Tuesday, June 16, 2009

Let the Record Show

I found this poem in The New Yorker, and I really enjoyed it. Unlike other poems I find in that magazine, I immediately connected with this one. I think I even chuckled to myself after I read it the first time.

This poem is exactly how I like poems: it's quick and simple. It's pretty much to the point, and the message is pretty clear. I found it rather amusing because I'm sure we've all had days like this. Enjoy.

Let the Record Show

by Dora Malech

I spent the morning trying to remember
the joke about a peanut and assault.
People dropped bombs on each other elsewhere.
I knew that many of them were at fault

and many blameless. I kept my office locked
and the lights off. The phone just kept ringing.
I didn't answer. Nor when someone knocked.
I was supposed to be doing something.

I'm sure we've all had these moments. Or days. Or months. Some days the brain just isn't as "on" or "focused," even for the smallest details that we can't piece together in our minds.

I like this setting that is painted for us: the person locked away in the office pretending to be busy but really pondering something that doesn't really matter. We all have lives like this. I also like how the poet describes how greater matters are going on--wars--yet here we sit in our quiet solitude contemplating such trivial affairs. I loved the connection and the paralellism.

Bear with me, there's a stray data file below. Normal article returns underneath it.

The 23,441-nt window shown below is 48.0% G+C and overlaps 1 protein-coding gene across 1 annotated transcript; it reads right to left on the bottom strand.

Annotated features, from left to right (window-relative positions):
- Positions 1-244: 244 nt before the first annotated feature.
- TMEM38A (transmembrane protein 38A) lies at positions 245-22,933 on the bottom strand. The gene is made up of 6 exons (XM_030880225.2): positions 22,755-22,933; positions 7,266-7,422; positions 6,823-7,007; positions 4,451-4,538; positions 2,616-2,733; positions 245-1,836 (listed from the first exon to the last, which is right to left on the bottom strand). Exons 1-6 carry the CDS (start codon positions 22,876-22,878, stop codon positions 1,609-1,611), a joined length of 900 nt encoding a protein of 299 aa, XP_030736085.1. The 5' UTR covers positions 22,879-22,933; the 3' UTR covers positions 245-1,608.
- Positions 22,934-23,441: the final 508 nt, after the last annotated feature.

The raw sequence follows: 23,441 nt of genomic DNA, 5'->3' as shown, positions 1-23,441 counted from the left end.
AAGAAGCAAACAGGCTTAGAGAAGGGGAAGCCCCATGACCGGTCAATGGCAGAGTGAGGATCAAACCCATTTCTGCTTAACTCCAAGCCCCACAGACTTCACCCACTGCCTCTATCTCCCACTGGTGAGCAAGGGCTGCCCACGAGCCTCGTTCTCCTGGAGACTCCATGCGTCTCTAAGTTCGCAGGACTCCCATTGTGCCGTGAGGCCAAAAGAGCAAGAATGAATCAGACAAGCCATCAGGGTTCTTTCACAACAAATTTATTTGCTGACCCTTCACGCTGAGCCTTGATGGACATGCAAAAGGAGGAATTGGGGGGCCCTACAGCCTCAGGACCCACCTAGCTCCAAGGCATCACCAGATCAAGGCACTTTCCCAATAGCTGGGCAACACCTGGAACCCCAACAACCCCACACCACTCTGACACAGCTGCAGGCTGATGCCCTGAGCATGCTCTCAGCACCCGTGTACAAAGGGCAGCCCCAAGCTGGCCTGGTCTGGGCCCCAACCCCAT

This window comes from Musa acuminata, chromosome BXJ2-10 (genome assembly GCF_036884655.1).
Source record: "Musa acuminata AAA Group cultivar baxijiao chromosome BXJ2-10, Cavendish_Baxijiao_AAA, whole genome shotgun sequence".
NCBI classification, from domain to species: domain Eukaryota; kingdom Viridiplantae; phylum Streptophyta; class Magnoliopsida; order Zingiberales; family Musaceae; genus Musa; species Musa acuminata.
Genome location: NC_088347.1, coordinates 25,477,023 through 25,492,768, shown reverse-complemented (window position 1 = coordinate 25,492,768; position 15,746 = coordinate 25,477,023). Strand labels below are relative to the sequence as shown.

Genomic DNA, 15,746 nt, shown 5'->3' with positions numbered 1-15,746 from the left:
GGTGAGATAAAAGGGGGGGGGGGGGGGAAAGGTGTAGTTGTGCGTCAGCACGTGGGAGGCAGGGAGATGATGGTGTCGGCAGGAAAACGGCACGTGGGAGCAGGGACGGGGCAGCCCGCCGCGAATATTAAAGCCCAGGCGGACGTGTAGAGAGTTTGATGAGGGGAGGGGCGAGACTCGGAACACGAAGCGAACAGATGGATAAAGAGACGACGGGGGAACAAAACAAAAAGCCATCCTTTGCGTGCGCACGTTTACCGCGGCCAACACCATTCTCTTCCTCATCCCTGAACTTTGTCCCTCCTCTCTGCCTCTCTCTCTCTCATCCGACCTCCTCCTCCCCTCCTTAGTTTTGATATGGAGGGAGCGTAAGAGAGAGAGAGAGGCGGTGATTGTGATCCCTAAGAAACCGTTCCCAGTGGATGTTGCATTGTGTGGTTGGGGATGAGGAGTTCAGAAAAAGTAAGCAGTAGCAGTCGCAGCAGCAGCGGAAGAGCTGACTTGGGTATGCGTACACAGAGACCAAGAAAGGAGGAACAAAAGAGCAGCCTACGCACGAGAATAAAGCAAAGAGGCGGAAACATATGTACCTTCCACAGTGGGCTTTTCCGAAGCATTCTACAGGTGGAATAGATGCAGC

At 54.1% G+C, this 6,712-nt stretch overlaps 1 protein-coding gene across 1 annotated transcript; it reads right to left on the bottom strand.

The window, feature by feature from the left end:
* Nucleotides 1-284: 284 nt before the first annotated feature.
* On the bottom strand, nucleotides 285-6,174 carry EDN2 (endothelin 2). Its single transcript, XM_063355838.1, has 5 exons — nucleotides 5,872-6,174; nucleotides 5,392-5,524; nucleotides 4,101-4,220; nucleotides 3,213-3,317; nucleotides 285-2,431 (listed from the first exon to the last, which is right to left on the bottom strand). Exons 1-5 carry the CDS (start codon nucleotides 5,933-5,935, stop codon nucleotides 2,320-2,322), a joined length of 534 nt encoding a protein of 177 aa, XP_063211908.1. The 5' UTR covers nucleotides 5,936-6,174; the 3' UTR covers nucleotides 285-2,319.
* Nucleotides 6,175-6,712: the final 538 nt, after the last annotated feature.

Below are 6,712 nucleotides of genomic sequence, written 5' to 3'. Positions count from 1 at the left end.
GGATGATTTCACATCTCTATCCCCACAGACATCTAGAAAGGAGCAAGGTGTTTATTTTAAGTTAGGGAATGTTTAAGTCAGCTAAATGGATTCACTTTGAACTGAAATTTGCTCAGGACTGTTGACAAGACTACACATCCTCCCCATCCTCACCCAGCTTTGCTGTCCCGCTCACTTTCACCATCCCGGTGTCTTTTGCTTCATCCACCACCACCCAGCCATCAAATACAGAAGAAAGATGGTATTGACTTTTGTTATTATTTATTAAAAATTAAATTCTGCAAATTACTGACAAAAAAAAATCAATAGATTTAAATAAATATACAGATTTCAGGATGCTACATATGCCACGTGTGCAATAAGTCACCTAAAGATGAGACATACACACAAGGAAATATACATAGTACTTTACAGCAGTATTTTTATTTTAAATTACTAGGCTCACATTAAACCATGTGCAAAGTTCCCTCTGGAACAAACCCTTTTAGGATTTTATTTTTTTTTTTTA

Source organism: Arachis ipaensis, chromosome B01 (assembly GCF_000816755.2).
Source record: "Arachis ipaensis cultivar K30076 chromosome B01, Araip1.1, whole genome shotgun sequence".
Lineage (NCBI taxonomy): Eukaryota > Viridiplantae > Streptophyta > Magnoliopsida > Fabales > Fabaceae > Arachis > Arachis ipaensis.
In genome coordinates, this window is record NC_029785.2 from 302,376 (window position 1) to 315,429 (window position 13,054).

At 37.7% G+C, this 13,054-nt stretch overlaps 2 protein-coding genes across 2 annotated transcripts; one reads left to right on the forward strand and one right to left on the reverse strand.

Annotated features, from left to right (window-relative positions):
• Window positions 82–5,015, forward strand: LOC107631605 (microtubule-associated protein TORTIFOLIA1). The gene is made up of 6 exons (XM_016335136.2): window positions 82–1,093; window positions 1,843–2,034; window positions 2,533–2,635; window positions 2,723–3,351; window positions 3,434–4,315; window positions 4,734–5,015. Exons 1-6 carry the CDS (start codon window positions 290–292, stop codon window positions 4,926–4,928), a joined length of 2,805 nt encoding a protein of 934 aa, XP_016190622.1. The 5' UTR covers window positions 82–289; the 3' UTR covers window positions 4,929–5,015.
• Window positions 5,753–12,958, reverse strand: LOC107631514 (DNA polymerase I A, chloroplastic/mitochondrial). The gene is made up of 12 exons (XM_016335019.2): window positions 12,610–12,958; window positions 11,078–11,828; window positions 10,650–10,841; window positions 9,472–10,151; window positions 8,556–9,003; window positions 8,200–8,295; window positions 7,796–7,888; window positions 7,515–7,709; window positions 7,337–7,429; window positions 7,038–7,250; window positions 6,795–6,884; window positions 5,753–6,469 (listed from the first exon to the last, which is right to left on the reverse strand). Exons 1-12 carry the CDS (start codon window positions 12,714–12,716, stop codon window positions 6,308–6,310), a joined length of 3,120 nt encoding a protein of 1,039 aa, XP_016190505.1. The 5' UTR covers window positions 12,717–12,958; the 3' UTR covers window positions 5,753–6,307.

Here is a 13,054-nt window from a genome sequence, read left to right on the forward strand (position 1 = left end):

I just think of college when work is supposed to be done, we're supposed to be doing something, but we're really not. In this case, the adult is pretending to be involved yet refuses to take phone calls or be bothered. When not responding, others assume that the person is too busy to take the response, but sometimes, we really aren't at all. Sometimes people just need a personal moment; other times, we just need to reflect on something in life (be it a joke that we can't remember). Sometimes we just need quiet (believe it or not) even if it falls within work hours. That's what I enjoyed "Let the Record Show."

What do you think of the poem?

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